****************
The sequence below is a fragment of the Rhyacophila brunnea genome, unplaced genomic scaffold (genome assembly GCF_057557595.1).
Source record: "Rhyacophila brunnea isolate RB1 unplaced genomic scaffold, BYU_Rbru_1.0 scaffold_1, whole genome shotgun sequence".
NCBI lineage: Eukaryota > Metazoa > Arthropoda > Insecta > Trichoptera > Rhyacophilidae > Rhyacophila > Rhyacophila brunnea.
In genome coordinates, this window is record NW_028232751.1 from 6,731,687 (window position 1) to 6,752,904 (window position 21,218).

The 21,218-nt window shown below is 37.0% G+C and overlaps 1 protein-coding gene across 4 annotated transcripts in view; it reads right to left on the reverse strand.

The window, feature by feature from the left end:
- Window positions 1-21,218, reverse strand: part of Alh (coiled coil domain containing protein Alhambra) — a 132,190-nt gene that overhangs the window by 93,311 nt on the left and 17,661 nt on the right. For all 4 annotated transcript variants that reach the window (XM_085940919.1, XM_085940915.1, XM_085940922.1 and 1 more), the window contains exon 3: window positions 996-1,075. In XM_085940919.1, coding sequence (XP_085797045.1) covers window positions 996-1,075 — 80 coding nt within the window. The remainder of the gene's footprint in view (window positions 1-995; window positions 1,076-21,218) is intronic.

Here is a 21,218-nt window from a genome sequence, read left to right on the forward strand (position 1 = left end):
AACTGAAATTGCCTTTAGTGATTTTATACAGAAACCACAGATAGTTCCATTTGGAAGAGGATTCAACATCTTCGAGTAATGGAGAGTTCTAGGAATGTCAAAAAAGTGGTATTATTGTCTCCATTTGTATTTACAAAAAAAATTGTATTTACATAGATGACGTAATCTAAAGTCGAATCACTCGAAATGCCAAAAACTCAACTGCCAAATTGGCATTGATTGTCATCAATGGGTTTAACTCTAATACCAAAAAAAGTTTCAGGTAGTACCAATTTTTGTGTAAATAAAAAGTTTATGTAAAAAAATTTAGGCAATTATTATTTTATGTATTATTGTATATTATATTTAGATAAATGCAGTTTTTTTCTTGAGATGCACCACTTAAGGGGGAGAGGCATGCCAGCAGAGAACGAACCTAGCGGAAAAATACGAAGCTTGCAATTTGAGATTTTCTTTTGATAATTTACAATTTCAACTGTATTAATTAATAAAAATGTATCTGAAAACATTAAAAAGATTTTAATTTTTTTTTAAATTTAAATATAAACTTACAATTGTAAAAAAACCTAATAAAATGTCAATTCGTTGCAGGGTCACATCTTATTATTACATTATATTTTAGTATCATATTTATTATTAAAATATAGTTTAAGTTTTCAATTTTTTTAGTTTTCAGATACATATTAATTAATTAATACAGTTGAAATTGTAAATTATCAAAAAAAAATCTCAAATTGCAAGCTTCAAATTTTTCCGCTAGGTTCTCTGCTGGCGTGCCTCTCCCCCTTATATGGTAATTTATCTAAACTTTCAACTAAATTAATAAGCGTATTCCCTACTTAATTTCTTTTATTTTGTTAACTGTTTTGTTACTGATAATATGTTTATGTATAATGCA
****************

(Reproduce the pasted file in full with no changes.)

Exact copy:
The sequence below is a fragment of the Rhyacophila brunnea genome, unplaced genomic scaffold (genome assembly GCF_057557595.1).
Source record: "Rhyacophila brunnea isolate RB1 unplaced genomic scaffold, BYU_Rbru_1.0 scaffold_1, whole genome shotgun sequence".
NCBI lineage: Eukaryota > Metazoa > Arthropoda > Insecta > Trichoptera > Rhyacophilidae > Rhyacophila > Rhyacophila brunnea.
In genome coordinates, this window is record NW_028232751.1 from 6,731,687 (window position 1) to 6,752,904 (window position 21,218).

The 21,218-nt window shown below is 37.0% G+C and overlaps 1 protein-coding gene across 4 annotated transcripts in view; it reads right to left on the reverse strand.

The window, feature by feature from the left end:
- Window positions 1-21,218, reverse strand: part of Alh (coiled coil domain containing protein Alhambra) — a 132,190-nt gene that overhangs the window by 93,311 nt on the left and 17,661 nt on the right. For all 4 annotated transcript variants that reach the window (XM_085940919.1, XM_085940915.1, XM_085940922.1 and 1 more), the window contains exon 3: window positions 996-1,075. In XM_085940919.1, coding sequence (XP_085797045.1) covers window positions 996-1,075 — 80 coding nt within the window. The remainder of the gene's footprint in view (window positions 1-995; window positions 1,076-21,218) is intronic.

Here is a 21,218-nt window from a genome sequence, read left to right on the forward strand (position 1 = left end):
AACTGAAATTGCCTTTAGTGATTTTATACAGAAACCACAGATAGTTCCATTTGGAAGAGGATTCAACATCTTCGAGTAATGGAGAGTTCTAGGAATGTCAAAAAAGTGGTATTATTGTCTCCATTTGTATTTACAAAAAAAATTGTATTTACATAGATGACGTAATCTAAAGTCGAATCACTCGAAATGCCAAAAACTCAACTGCCAAATTGGCATTGATTGTCATCAATGGGTTTAACTCTAATACCAAAAAAAGTTTCAGGTAGTACCAATTTTTGTGTAAATAAAAAGTTTATGTAAAAAAATTTAGGCAATTATTATTTTATGTATTATTGTATATTATATTTAGATAAATGCAGTTTTTTTCTTGAGATGCACCACTTAAGGGGGAGAGGCATGCCAGCAGAGAACGAACCTAGCGGAAAAATACGAAGCTTGCAATTTGAGATTTTCTTTTGATAATTTACAATTTCAACTGTATTAATTAATAAAAATGTATCTGAAAACATTAAAAAGATTTTAATTTTTTTTTAAATTTAAATATAAACTTACAATTGTAAAAAAACCTAATAAAATGTCAATTCGTTGCAGGGTCACATCTTATTATTACATTATATTTTAGTATCATATTTATTATTAAAATATAGTTTAAGTTTTCAATTTTTTTAGTTTTCAGATACATATTAATTAATTAATACAGTTGAAATTGTAAATTATCAAAAAAAAATCTCAAATTGCAAGCTTCAAATTTTTCCGCTAGGTTCTCTGCTGGCGTGCCTCTCCCCCTTATATGGTAATTTATCTAAACTTTCAACTAAATTAATAAGCGTATTCCCTACTTAATTTCTTTTATTTTGTTAACTGTTTTGTTACTGATAATATGTTTATGTATAATGCA